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Determine and meet credit obligations


There are 6 steps to determine and meet a credit obligation as part of project planning and approvals.

1. Determine if the Biodiversity Offsets Scheme applies

In the early stages of a project, you must determine whether the scheme applies to the proposed activity. The scheme applies to a range of development and clearing proposals that meet certain thresholds.

To learn what activities and impacts activate the scheme, visit:  

2. Engage an accredited assessor  

If the scheme applies to your proposal, you must engage an accredited assessor to apply the Biodiversity Assessment Method and prepare a Biodiversity Development Assessment Report or Biodiversity Certification Assessment Report.

The Biodiversity Assessment Report sets out: 

  • how you have applied steps to avoid and minimise impacts on biodiversity
  • potentially serious and irreversible impacts on biodiversity  
  • the number and type of ecosystem and species credits required to offset residual impacts of the activity on biodiversity (credit obligations).

Find an accredited assessor

3. Submit the application and Biodiversity Assessment Report

Applications for development or clearing must include a complete Biodiversity Assessment Report for approval by the local council or other decision makers.

The application can also outline how you propose to meet your credit obligation. If you propose to use variation rules or biodiversity conservation actions as an alternative to retiring credits, you must demonstrate that you have applied the relevant Ancillary rules.

The decision maker will then assess the application to:  

  • determine any potential serious and irreversible impacts on biodiversity  
  • consider the proposed avoidance and minimisation actions to be included in conditions of consent
  • consider the credit obligation in the Biodiversity Assessment Report to be included in conditions of consent.

Biodiversity is just one of the issues considered by decision makers when determining whether to approve or refuse a development application.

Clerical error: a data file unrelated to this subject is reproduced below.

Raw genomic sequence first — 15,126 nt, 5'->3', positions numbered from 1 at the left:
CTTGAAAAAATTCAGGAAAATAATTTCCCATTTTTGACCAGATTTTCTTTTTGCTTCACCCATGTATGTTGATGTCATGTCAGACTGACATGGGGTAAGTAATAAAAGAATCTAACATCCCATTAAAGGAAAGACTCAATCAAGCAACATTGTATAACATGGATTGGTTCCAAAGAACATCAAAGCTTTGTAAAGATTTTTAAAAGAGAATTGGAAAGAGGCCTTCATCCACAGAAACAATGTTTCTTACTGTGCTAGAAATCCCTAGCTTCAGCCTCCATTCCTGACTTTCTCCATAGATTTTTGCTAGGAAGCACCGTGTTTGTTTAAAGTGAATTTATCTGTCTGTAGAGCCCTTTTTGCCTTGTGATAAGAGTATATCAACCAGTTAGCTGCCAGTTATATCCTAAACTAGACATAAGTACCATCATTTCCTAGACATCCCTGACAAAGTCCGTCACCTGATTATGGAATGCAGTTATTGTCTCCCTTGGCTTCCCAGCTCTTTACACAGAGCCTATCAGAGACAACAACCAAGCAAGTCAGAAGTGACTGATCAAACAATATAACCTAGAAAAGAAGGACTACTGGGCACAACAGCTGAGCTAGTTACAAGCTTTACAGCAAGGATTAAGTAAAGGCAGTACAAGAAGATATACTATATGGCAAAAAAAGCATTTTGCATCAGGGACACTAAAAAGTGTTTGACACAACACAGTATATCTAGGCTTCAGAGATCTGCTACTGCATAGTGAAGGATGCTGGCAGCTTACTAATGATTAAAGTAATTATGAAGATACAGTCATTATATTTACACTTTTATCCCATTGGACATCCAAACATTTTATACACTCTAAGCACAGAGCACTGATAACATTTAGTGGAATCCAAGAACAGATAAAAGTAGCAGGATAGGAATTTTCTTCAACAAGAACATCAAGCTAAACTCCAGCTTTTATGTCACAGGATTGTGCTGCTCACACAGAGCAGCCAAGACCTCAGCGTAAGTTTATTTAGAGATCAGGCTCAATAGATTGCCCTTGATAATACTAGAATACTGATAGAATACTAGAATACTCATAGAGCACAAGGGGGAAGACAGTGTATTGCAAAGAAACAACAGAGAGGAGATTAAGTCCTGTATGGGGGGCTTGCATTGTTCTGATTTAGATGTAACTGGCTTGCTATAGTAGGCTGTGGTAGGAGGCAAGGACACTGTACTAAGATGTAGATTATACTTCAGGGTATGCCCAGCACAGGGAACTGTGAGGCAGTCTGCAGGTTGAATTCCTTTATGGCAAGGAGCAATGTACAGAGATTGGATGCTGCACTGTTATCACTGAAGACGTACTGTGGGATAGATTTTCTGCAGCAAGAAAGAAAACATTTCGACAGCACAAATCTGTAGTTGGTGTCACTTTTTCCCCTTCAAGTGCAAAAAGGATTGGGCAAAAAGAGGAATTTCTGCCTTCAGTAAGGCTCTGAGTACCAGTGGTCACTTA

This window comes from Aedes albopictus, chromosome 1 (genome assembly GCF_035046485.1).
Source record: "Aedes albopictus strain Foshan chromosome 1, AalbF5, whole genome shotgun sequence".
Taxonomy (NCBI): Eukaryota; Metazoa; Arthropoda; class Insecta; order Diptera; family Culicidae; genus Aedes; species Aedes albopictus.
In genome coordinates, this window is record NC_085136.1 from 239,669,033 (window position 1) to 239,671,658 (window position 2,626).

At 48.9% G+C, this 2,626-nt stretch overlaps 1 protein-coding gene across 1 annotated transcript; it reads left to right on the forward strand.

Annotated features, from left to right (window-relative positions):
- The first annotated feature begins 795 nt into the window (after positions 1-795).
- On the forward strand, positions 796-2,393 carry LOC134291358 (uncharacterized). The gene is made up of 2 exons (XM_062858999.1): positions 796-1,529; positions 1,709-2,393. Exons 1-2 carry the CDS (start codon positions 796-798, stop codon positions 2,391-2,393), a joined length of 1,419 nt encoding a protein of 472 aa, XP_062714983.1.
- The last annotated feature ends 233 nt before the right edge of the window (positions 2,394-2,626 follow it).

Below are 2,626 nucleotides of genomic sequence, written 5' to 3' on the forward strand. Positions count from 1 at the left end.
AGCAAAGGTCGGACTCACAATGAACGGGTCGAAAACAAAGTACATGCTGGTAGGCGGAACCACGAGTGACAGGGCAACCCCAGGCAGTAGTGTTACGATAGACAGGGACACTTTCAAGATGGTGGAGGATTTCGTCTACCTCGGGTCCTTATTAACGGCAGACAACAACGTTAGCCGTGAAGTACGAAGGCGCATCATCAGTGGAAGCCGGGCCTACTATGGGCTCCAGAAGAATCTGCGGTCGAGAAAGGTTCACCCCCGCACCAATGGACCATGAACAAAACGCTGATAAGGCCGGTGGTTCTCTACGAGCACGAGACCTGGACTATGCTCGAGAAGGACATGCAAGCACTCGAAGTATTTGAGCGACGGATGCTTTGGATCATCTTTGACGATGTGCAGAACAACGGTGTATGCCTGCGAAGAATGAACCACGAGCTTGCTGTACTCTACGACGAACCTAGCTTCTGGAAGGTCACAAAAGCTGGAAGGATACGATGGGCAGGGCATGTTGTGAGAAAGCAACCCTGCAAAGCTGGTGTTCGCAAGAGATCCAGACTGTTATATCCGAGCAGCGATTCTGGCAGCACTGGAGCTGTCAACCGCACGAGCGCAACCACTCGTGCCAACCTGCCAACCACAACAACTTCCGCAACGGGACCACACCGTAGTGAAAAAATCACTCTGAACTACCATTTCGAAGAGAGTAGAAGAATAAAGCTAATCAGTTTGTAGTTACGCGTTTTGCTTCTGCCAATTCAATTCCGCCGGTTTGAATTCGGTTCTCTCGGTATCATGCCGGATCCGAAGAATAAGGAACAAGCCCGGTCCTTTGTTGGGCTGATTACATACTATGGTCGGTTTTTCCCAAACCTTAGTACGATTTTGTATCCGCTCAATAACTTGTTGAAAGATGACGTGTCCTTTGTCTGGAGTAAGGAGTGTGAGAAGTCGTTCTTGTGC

4. The decision maker sets the credit obligation  

If an application is approved, the conditions of consent may contain information from the Biodiversity Assessment Report, including:  

  • proposed measures to avoid and minimise impacts to biodiversity  
  • the credit obligation calculated for the activity.

The decision maker has the discretion to:  

  • require additional measures be taken to avoid and minimise biodiversity impacts (or to refuse an application based on those impacts)  
  • in certain circumstances, increase or decrease the credit obligation identified in the Biodiversity Assessment Report.  

If the obligation identified in the Biodiversity Assessment Report is decreased, the decision maker may be required to publish reasons or seek departmental concurrence for the reduction.  

Learn about Concurrence requirements for a reduced credit obligation.

The decision maker can also approve the use of alternative measures to meet an obligation (for example, using the variation rules or funding biodiversity conservation actions) in accordance with the ancillary rules.  

5. Meet the credit obligation

When the decision maker has issued the approval or consent, you must generally meet any offset obligation before the impact on biodiversity from your project can commence.  

Learn ways to Find biodiversity credits.

6. Project impact can commence

When the offset obligation has been met can you carry out the impacts on the biodiversity values represented by the credit obligation.  

The decision maker, approval authorities and scheme participants are responsible for ensuring compliance with the conditions of consent, including any measures to avoid and minimise impacts, and compliance with credit obligations.